Cybereason’s Newest Honeypot Shows How Multistage Ransomware Attacks Should Have Critical Infrastructure Providers on High Alert

Israel Barak reports on some research by Cybereason that is not really surprising in its results, but is still a bit scary.  The firm set up a honeypot to look like an electric company with operations in North America and Europe. Within days, attackers had found it and started attacking it.  From their overview:

Cybereason identified multiple attackers executing ransomware operations involving data theft, the stealing of user credentials, and lateral movement across the victims network to compromise as many endpoints as possible. This includes critical assets like the domain controllers, which could take  between several minutes to several hours to properly infiltrate.

Ransomware capabilities were deployed early on in the hacking operation, but it was not immediately detonated. The ransomware was designed to detonate only after preliminary stages of the attack finished across all compromised endpoints in order to achieve maximum impact on the victim.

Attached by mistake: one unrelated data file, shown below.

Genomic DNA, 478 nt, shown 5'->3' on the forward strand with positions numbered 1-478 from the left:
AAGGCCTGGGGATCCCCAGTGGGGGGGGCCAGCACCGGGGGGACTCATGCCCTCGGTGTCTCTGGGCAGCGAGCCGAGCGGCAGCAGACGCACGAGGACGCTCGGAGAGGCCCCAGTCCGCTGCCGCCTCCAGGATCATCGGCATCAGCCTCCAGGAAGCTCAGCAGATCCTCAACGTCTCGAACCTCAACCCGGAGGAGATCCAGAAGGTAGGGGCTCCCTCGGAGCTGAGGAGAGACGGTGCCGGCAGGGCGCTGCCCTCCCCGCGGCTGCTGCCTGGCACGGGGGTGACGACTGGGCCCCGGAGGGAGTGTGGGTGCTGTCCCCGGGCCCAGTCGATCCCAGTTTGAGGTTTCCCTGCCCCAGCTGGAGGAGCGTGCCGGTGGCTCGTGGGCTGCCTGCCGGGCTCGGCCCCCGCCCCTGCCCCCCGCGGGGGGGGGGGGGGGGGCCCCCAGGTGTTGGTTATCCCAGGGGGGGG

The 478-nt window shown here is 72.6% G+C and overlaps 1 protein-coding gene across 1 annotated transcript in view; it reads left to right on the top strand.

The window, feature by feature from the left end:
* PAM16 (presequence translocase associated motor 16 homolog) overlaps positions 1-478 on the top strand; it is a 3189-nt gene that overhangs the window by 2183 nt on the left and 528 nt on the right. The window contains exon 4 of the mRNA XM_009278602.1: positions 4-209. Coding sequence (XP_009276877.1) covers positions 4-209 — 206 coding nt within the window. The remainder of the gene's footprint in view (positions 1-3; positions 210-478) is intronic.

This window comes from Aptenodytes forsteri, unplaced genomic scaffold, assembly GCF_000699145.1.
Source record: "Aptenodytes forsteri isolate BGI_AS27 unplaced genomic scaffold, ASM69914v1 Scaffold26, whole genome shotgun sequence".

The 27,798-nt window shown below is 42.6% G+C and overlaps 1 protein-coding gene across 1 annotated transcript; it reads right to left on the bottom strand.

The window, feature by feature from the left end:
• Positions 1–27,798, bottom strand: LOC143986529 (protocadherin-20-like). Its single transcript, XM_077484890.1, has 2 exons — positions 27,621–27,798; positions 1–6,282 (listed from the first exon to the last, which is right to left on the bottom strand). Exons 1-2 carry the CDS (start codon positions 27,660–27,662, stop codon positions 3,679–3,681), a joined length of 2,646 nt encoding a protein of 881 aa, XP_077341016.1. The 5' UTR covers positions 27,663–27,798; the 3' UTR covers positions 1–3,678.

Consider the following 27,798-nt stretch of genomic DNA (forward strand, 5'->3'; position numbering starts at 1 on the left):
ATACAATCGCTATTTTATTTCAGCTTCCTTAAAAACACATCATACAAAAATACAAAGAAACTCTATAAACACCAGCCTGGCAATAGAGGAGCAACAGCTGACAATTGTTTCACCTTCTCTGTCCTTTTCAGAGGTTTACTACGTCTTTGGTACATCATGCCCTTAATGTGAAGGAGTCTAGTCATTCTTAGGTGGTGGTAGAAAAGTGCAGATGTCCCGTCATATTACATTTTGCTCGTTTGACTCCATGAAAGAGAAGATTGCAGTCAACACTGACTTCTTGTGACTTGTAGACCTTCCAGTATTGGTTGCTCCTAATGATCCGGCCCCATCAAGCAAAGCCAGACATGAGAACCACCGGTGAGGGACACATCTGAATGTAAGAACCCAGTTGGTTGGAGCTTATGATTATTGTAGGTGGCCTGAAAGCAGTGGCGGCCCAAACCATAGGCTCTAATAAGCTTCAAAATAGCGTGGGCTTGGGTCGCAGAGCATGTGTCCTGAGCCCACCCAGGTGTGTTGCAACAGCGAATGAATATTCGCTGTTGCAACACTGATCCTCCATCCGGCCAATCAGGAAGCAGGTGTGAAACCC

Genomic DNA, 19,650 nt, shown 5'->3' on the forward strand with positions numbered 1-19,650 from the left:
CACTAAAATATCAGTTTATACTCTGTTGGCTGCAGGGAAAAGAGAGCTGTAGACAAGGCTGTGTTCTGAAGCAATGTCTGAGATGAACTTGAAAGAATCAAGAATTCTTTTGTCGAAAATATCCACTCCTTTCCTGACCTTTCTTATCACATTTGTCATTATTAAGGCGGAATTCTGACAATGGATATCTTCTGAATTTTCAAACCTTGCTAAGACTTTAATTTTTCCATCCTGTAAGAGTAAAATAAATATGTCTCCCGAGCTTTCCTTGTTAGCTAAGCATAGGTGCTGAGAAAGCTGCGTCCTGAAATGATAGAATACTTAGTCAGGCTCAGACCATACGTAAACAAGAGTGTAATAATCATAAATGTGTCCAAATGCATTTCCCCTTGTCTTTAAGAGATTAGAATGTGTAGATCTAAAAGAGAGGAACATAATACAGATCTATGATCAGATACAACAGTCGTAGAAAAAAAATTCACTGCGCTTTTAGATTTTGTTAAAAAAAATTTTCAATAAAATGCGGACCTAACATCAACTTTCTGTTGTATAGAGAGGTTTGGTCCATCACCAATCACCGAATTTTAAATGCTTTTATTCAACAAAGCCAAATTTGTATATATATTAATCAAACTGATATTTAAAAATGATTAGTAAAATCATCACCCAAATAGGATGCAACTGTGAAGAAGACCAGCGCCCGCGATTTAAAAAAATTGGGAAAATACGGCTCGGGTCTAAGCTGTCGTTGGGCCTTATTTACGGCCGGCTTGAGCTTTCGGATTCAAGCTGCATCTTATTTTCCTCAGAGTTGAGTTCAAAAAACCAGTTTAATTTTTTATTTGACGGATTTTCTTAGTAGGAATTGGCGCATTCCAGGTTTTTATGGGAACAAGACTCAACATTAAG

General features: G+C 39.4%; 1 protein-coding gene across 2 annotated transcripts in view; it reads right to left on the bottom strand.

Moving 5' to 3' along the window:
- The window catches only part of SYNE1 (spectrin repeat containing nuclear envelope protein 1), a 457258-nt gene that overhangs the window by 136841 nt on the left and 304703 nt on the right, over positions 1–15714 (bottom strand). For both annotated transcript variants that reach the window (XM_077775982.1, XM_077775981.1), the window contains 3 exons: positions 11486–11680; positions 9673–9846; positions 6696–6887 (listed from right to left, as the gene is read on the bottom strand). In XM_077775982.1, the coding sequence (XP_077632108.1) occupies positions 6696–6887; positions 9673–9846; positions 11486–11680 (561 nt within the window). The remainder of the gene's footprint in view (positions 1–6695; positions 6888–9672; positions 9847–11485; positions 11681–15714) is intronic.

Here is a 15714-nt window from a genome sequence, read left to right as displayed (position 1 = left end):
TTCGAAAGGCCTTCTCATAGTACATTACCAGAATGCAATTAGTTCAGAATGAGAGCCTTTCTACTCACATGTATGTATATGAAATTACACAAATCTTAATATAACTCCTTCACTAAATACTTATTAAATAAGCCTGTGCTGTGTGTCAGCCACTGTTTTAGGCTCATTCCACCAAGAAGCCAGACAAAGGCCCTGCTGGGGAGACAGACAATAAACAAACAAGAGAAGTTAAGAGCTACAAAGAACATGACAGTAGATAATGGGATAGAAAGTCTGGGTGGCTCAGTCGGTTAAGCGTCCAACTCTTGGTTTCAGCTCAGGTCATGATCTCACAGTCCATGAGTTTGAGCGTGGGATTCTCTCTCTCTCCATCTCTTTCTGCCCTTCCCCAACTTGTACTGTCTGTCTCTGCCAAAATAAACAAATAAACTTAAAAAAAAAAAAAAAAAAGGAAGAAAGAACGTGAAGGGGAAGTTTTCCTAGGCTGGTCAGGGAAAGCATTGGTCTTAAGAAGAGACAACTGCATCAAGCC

Their findings are consistent with what I’ve been learning about in terms of how ransomware attacks have evolved. Whereas early attacks would just drop ransomware whenever an intended victim happened to click on a link (as one example), nowadays, attackers may be in your network for days or weeks, performing reconnaissance, gathering more credentials, escalating privileges, and expanding their ability to cripple more of your computers or systems.  Then, when they are ready and at a time when you are probably least likely to be monitoring or to have staff ready to respond immediately, they pull the trigger and detonate the ransomware.

Read their full study here.



About the author: Dissent

Comments are closed.